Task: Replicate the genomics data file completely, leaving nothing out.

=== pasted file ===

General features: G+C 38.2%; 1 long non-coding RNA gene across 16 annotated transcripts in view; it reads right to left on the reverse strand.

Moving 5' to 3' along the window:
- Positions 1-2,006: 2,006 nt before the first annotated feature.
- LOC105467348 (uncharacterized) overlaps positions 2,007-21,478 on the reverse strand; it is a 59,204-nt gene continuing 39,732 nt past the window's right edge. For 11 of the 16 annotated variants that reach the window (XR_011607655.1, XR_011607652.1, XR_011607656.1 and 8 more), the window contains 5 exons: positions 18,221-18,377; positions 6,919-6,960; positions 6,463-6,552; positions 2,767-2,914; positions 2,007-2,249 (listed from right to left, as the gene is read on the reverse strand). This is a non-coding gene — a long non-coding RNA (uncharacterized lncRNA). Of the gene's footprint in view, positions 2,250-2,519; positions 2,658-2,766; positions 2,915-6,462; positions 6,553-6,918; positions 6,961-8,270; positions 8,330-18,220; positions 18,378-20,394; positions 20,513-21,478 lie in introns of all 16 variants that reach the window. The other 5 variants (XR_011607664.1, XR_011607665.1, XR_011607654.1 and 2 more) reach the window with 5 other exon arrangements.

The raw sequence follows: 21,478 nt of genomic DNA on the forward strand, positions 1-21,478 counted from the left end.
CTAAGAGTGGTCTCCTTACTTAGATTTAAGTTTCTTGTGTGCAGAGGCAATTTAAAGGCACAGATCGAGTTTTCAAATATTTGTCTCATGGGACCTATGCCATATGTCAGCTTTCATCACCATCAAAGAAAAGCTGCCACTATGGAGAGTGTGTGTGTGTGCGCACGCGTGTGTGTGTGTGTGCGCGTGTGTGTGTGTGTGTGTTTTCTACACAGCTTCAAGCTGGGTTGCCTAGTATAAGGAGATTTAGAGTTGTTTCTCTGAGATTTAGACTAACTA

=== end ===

General features: G+C 38.2%; 1 long non-coding RNA gene across 16 annotated transcripts in view; it reads right to left on the reverse strand.

Moving 5' to 3' along the window:
- Positions 1-2,006: 2,006 nt before the first annotated feature.
- LOC105467348 (uncharacterized) overlaps positions 2,007-21,478 on the reverse strand; it is a 59,204-nt gene continuing 39,732 nt past the window's right edge. For 11 of the 16 annotated variants that reach the window (XR_011607655.1, XR_011607652.1, XR_011607656.1 and 8 more), the window contains 5 exons: positions 18,221-18,377; positions 6,919-6,960; positions 6,463-6,552; positions 2,767-2,914; positions 2,007-2,249 (listed from right to left, as the gene is read on the reverse strand). This is a non-coding gene — a long non-coding RNA (uncharacterized lncRNA). Of the gene's footprint in view, positions 2,250-2,519; positions 2,658-2,766; positions 2,915-6,462; positions 6,553-6,918; positions 6,961-8,270; positions 8,330-18,220; positions 18,378-20,394; positions 20,513-21,478 lie in introns of all 16 variants that reach the window. The other 5 variants (XR_011607664.1, XR_011607665.1, XR_011607654.1 and 2 more) reach the window with 5 other exon arrangements.

The raw sequence follows: 21,478 nt of genomic DNA on the forward strand, positions 1-21,478 counted from the left end.
CTAAGAGTGGTCTCCTTACTTAGATTTAAGTTTCTTGTGTGCAGAGGCAATTTAAAGGCACAGATCGAGTTTTCAAATATTTGTCTCATGGGACCTATGCCATATGTCAGCTTTCATCACCATCAAAGAAAAGCTGCCACTATGGAGAGTGTGTGTGTGTGCGCACGCGTGTGTGTGTGTGTGCGCGTGTGTGTGTGTGTGTGTTTTCTACACAGCTTCAAGCTGGGTTGCCTAGTATAAGGAGATTTAGAGTTGTTTCTCTGAGATTTAGACTAACTA